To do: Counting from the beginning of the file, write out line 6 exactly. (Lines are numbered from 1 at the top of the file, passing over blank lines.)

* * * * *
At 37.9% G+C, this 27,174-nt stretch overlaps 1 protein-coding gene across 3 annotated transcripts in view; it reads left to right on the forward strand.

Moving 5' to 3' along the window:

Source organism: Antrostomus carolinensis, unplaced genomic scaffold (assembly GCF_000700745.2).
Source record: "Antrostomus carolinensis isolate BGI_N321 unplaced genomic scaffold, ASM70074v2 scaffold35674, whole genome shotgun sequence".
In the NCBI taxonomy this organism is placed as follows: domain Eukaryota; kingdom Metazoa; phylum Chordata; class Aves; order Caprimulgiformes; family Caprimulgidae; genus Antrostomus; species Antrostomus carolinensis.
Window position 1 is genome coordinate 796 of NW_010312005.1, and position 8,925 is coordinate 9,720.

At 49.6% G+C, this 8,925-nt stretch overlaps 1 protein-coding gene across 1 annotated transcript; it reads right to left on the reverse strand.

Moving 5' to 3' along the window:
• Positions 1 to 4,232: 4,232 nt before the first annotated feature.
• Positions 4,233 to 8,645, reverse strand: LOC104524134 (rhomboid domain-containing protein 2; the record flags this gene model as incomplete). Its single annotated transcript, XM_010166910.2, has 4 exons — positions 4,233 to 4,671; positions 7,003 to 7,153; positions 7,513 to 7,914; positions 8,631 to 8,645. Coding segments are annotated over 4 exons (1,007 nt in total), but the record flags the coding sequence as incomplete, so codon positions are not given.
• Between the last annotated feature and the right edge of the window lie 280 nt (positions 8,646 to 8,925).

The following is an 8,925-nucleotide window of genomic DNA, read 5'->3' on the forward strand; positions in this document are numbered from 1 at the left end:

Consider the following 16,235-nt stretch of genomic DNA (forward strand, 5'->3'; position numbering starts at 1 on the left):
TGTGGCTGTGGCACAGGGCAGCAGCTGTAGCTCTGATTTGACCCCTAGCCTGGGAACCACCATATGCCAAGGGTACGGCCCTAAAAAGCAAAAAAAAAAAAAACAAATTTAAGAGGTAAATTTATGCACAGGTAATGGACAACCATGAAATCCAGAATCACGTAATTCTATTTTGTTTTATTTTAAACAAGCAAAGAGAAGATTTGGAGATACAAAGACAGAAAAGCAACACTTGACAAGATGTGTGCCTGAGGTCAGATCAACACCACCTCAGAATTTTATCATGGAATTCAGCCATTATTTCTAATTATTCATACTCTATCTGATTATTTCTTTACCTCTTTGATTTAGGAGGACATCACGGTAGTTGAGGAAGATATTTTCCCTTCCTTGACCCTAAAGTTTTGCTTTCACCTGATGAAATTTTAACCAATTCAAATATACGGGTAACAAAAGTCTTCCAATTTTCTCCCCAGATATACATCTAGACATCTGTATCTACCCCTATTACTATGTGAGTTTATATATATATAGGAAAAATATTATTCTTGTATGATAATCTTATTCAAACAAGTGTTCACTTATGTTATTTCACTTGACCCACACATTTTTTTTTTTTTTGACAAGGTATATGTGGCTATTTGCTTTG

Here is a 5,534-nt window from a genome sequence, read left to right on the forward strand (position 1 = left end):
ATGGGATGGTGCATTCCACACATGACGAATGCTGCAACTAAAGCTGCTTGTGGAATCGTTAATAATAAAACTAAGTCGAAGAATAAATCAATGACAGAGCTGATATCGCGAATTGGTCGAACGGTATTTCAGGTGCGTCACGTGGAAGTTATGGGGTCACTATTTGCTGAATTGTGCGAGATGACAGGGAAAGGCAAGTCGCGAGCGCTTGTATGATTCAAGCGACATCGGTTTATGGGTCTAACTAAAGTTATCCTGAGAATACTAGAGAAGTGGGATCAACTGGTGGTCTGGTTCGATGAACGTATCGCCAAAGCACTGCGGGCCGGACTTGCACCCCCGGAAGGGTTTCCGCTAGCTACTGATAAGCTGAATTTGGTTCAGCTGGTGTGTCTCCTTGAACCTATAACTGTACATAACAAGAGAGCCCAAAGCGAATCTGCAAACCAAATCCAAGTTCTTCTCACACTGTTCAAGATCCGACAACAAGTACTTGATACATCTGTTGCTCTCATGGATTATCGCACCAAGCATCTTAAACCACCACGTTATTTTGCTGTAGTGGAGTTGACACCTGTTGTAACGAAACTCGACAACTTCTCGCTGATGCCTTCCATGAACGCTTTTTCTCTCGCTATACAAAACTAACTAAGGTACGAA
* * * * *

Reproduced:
Window position 1 is genome coordinate 796 of NW_010312005.1, and position 8,925 is coordinate 9,720.